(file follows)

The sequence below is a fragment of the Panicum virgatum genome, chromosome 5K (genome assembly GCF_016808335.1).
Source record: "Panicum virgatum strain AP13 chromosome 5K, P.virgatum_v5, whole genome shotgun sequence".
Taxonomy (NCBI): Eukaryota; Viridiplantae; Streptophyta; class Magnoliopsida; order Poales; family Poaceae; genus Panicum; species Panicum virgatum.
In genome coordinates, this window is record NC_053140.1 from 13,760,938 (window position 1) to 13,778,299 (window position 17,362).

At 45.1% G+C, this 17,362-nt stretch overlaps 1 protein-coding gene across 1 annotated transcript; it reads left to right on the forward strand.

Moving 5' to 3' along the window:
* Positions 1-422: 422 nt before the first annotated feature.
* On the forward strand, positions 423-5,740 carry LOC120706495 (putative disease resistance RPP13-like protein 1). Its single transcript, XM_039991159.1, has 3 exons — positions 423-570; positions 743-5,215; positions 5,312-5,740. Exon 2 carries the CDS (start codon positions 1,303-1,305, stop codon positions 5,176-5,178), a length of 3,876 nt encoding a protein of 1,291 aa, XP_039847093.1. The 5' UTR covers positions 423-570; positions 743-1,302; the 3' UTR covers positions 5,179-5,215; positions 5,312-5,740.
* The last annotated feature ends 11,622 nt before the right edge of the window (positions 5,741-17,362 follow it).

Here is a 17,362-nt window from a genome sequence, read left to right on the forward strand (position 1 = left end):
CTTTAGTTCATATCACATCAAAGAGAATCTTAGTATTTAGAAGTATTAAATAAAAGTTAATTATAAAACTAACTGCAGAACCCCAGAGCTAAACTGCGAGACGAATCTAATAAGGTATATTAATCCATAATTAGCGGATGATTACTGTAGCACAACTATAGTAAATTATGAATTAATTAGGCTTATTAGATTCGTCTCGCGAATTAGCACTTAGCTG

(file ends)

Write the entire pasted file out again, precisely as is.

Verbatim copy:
The sequence below is a fragment of the Panicum virgatum genome, chromosome 5K (genome assembly GCF_016808335.1).
Source record: "Panicum virgatum strain AP13 chromosome 5K, P.virgatum_v5, whole genome shotgun sequence".
Taxonomy (NCBI): Eukaryota; Viridiplantae; Streptophyta; class Magnoliopsida; order Poales; family Poaceae; genus Panicum; species Panicum virgatum.
In genome coordinates, this window is record NC_053140.1 from 13,760,938 (window position 1) to 13,778,299 (window position 17,362).

At 45.1% G+C, this 17,362-nt stretch overlaps 1 protein-coding gene across 1 annotated transcript; it reads left to right on the forward strand.

Moving 5' to 3' along the window:
* Positions 1-422: 422 nt before the first annotated feature.
* On the forward strand, positions 423-5,740 carry LOC120706495 (putative disease resistance RPP13-like protein 1). Its single transcript, XM_039991159.1, has 3 exons — positions 423-570; positions 743-5,215; positions 5,312-5,740. Exon 2 carries the CDS (start codon positions 1,303-1,305, stop codon positions 5,176-5,178), a length of 3,876 nt encoding a protein of 1,291 aa, XP_039847093.1. The 5' UTR covers positions 423-570; positions 743-1,302; the 3' UTR covers positions 5,179-5,215; positions 5,312-5,740.
* The last annotated feature ends 11,622 nt before the right edge of the window (positions 5,741-17,362 follow it).

Here is a 17,362-nt window from a genome sequence, read left to right on the forward strand (position 1 = left end):
CTTTAGTTCATATCACATCAAAGAGAATCTTAGTATTTAGAAGTATTAAATAAAAGTTAATTATAAAACTAACTGCAGAACCCCAGAGCTAAACTGCGAGACGAATCTAATAAGGTATATTAATCCATAATTAGCGGATGATTACTGTAGCACAACTATAGTAAATTATGAATTAATTAGGCTTATTAGATTCGTCTCGCGAATTAGCACTTAGCTG